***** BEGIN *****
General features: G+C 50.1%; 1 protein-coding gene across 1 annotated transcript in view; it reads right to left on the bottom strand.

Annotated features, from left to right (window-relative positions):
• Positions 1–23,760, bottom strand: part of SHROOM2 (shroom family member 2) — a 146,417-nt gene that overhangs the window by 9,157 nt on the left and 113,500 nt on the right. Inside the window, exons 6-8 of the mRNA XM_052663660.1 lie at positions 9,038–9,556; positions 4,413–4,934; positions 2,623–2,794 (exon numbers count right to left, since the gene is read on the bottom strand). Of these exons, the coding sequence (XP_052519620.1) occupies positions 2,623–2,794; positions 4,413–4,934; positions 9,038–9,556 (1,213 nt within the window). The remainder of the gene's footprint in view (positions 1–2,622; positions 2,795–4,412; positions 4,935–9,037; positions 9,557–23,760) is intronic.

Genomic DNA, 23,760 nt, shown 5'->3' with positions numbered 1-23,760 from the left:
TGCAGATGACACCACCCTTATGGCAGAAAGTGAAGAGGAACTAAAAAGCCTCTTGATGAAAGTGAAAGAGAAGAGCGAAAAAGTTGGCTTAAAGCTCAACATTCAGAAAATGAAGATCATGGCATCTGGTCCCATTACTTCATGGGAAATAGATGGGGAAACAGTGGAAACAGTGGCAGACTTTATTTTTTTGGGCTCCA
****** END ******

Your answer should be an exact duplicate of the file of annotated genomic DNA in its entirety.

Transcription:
General features: G+C 50.1%; 1 protein-coding gene across 1 annotated transcript in view; it reads right to left on the bottom strand.

Annotated features, from left to right (window-relative positions):
• Positions 1–23,760, bottom strand: part of SHROOM2 (shroom family member 2) — a 146,417-nt gene that overhangs the window by 9,157 nt on the left and 113,500 nt on the right. Inside the window, exons 6-8 of the mRNA XM_052663660.1 lie at positions 9,038–9,556; positions 4,413–4,934; positions 2,623–2,794 (exon numbers count right to left, since the gene is read on the bottom strand). Of these exons, the coding sequence (XP_052519620.1) occupies positions 2,623–2,794; positions 4,413–4,934; positions 9,038–9,556 (1,213 nt within the window). The remainder of the gene's footprint in view (positions 1–2,622; positions 2,795–4,412; positions 4,935–9,037; positions 9,557–23,760) is intronic.

Genomic DNA, 23,760 nt, shown 5'->3' with positions numbered 1-23,760 from the left:
TGCAGATGACACCACCCTTATGGCAGAAAGTGAAGAGGAACTAAAAAGCCTCTTGATGAAAGTGAAAGAGAAGAGCGAAAAAGTTGGCTTAAAGCTCAACATTCAGAAAATGAAGATCATGGCATCTGGTCCCATTACTTCATGGGAAATAGATGGGGAAACAGTGGAAACAGTGGCAGACTTTATTTTTTTGGGCTCCA